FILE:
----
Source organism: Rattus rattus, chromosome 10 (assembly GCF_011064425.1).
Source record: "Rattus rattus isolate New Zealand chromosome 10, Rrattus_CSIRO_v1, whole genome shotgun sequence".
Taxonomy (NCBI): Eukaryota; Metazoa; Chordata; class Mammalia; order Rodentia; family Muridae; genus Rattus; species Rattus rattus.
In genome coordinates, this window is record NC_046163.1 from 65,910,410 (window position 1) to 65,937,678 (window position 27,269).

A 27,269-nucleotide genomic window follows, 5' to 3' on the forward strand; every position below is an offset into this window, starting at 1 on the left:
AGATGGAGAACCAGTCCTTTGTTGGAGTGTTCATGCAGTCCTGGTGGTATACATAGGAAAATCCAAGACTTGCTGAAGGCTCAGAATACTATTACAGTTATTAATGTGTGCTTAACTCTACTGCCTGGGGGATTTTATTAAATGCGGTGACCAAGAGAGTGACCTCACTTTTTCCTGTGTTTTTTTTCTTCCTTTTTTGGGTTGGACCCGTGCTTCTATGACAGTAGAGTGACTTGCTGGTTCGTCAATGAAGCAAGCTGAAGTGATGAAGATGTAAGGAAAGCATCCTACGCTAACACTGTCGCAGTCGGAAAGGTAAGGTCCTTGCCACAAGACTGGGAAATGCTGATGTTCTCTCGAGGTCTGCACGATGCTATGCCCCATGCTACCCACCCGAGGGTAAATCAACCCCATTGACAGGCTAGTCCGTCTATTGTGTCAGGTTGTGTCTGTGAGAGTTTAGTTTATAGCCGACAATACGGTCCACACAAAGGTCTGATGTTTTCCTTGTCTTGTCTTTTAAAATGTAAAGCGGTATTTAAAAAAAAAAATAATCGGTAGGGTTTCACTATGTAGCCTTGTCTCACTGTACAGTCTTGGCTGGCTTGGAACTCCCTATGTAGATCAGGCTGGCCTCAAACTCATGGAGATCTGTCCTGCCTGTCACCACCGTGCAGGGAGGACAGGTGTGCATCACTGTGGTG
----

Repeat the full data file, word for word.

Source organism: Rattus rattus, chromosome 10 (assembly GCF_011064425.1).
Source record: "Rattus rattus isolate New Zealand chromosome 10, Rrattus_CSIRO_v1, whole genome shotgun sequence".
Taxonomy (NCBI): Eukaryota; Metazoa; Chordata; class Mammalia; order Rodentia; family Muridae; genus Rattus; species Rattus rattus.
In genome coordinates, this window is record NC_046163.1 from 65,910,410 (window position 1) to 65,937,678 (window position 27,269).

A 27,269-nucleotide genomic window follows, 5' to 3' on the forward strand; every position below is an offset into this window, starting at 1 on the left:
AGATGGAGAACCAGTCCTTTGTTGGAGTGTTCATGCAGTCCTGGTGGTATACATAGGAAAATCCAAGACTTGCTGAAGGCTCAGAATACTATTACAGTTATTAATGTGTGCTTAACTCTACTGCCTGGGGGATTTTATTAAATGCGGTGACCAAGAGAGTGACCTCACTTTTTCCTGTGTTTTTTTTCTTCCTTTTTTGGGTTGGACCCGTGCTTCTATGACAGTAGAGTGACTTGCTGGTTCGTCAATGAAGCAAGCTGAAGTGATGAAGATGTAAGGAAAGCATCCTACGCTAACACTGTCGCAGTCGGAAAGGTAAGGTCCTTGCCACAAGACTGGGAAATGCTGATGTTCTCTCGAGGTCTGCACGATGCTATGCCCCATGCTACCCACCCGAGGGTAAATCAACCCCATTGACAGGCTAGTCCGTCTATTGTGTCAGGTTGTGTCTGTGAGAGTTTAGTTTATAGCCGACAATACGGTCCACACAAAGGTCTGATGTTTTCCTTGTCTTGTCTTTTAAAATGTAAAGCGGTATTTAAAAAAAAAAATAATCGGTAGGGTTTCACTATGTAGCCTTGTCTCACTGTACAGTCTTGGCTGGCTTGGAACTCCCTATGTAGATCAGGCTGGCCTCAAACTCATGGAGATCTGTCCTGCCTGTCACCACCGTGCAGGGAGGACAGGTGTGCATCACTGTGGTG